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St Oswald's

The parish church of Bollington

Bollington Road, Bollington Cross, SK10 5EG
07895 363 038



Sing-Along Hymns

Revd William Henry Draper (1855–1933)

He was ordained in 1880 and was then Curate of St Mary's, Shrewsbury. He became successively Vicar of Alfreton (1883) and Vicar of the Abbey Church, Shrewsbury (1889). In 1899, he became Rector of Adel Church, Leeds, a position he retained for twenty-one years. In 1919, he became Master of the Temple in London and 1930, contending that he had spent too long in one place, he left the Temple to become Vicar of Weare, retiring in 1933 shortly before his death. He married three times; as well as being widowed twice, three of his sons died in WW1.


All creatures of our God and King

The words of the hymn were initially written by St. Francis of Assisi in 1225 in the poem Canticle of the Sun, which was based on Psalm 148. The words were translated into English by William Draper, while he was at Adel. He wrote it for his church's children's Whitsun festival celebrations. However it is now mostly used in the earlier weeks of the Easter season.

The tune Lasst uns erfreuen (Let us rejoice), was the tune for a German Easter hymn published by Friedrich Spee in 1623 in his book Auserlesene Catholische Geistliche Kirchengesäng.

The setting here is for five of the seven verses; the missing two are shown below.

[1] All creatures of our God and King,
Lift up your voice and with us sing
Alleluya, alleluya!
Thou burning sun with golden beam,
Thou silver moon with softer gleam:
O praise him, O praise him
Alleluya, Alleluya, Alleluya!

[2] Thou rushing wind that art so strong,
Ye clouds that sail in heaven along,
O praise him! Alleluya!
Thou rising morn, in praise rejoice,
Ye lights of evening, find a voice:
O praise him, O praise him
Alleluya, Alleluya, Alleluya!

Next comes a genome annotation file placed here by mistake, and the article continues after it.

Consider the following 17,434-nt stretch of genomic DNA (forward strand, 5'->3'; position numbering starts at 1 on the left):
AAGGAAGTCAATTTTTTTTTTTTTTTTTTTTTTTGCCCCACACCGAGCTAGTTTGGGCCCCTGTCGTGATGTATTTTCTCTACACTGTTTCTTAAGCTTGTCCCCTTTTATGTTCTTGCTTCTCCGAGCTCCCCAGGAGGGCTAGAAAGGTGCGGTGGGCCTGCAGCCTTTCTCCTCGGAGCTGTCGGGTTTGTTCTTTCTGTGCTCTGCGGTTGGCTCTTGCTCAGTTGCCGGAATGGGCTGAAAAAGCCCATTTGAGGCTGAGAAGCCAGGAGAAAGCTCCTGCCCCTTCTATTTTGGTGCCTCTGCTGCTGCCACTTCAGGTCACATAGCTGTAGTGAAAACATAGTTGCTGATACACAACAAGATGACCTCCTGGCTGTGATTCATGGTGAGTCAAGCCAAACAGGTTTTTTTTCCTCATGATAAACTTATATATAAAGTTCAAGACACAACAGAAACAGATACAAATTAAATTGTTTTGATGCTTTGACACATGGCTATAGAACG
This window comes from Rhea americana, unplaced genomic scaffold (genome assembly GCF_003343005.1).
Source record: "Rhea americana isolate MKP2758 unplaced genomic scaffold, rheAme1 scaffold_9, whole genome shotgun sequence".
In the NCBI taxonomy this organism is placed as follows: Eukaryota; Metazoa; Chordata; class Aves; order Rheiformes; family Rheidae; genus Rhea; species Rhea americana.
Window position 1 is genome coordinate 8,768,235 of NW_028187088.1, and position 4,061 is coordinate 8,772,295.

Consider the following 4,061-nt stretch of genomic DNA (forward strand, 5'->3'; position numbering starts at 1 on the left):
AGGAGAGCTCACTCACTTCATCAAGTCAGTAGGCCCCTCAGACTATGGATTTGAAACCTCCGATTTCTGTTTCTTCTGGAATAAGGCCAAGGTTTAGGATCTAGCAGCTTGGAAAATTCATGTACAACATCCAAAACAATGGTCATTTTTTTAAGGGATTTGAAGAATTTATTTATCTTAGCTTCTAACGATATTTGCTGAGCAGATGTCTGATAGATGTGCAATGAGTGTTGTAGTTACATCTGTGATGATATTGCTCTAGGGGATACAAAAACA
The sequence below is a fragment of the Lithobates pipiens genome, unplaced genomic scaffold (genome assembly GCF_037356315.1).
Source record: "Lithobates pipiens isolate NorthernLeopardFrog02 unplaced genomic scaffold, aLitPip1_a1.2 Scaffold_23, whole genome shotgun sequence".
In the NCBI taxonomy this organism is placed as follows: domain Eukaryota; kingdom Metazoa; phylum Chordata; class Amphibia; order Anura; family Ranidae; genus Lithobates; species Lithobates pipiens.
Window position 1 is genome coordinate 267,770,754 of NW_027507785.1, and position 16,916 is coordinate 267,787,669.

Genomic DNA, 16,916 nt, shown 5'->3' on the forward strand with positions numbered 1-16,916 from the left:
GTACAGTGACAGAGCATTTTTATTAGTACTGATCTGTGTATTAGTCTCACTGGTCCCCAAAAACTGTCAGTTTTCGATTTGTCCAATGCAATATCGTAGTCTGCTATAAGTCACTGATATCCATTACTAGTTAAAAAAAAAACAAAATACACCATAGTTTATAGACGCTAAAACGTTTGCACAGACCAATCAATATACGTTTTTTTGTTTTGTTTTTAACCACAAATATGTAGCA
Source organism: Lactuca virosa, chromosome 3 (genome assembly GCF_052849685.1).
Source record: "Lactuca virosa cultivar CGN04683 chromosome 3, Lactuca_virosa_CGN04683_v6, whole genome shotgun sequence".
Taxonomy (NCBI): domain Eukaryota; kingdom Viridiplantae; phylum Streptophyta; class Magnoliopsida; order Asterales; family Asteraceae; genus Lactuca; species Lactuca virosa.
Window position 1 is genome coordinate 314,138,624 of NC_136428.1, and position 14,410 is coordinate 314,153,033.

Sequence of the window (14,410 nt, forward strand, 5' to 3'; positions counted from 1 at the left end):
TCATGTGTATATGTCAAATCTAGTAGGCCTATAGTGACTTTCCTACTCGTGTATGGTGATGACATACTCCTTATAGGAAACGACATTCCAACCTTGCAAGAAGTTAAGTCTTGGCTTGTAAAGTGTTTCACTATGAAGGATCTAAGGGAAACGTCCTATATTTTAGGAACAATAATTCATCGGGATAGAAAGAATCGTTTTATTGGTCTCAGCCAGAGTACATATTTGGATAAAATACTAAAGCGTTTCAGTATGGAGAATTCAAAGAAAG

[3] Thou flowing water, pure and clear,
Make music for thy Lord to hear,
Alleluya, Alleluya!
Thou fire so masterful and bright,
That givest man both warmth and light:
O praise him, O praise him
Alleluya, Alleluya, Alleluya!

[4] Dear mother earth, who day by day
Unfoldest blessings on our way,
O praise him, Alleluya!
The flowers and fruits that in thee grow,
Let them his glory also show:
O praise him, O praise him
Alleluya, Alleluya, Alleluya!

[7] Let all things their Creator bless,
And worship him in humbleness,
O praise him! Alleluya!
Praise, praise the Father, praise the Son,
And praise the Spirit, three in One:
O praise him, O praise him
Alleluya, Alleluya, Alleluya!

Lasst uns erfreuen

[5] And all ye men of tender heart,
Forgiving others, take your part,
O sing ye, Alleluia!
Ye who long pain and sorrow bear,
Praise God and on him cast your care:
O praise him, O praise him
Alleluya, Alleluya, Alleluya!

[6] And thou, most kind and gentle death,
Waiting to hush our latest breath,
O praise him, Alleluya!
Thou leadest home the child of God,
And Christ our Lord the way hath trod:
O praise him, O praise him
Alleluya, Alleluya, Alleluya!

In our day of thanksgiving

This hymn is often sung on the occasion of a Patronal Festival. It is also appropriate to be sung at funerals or more generally “in remembrance of past worshippers”.

The words were written by Revd Draper.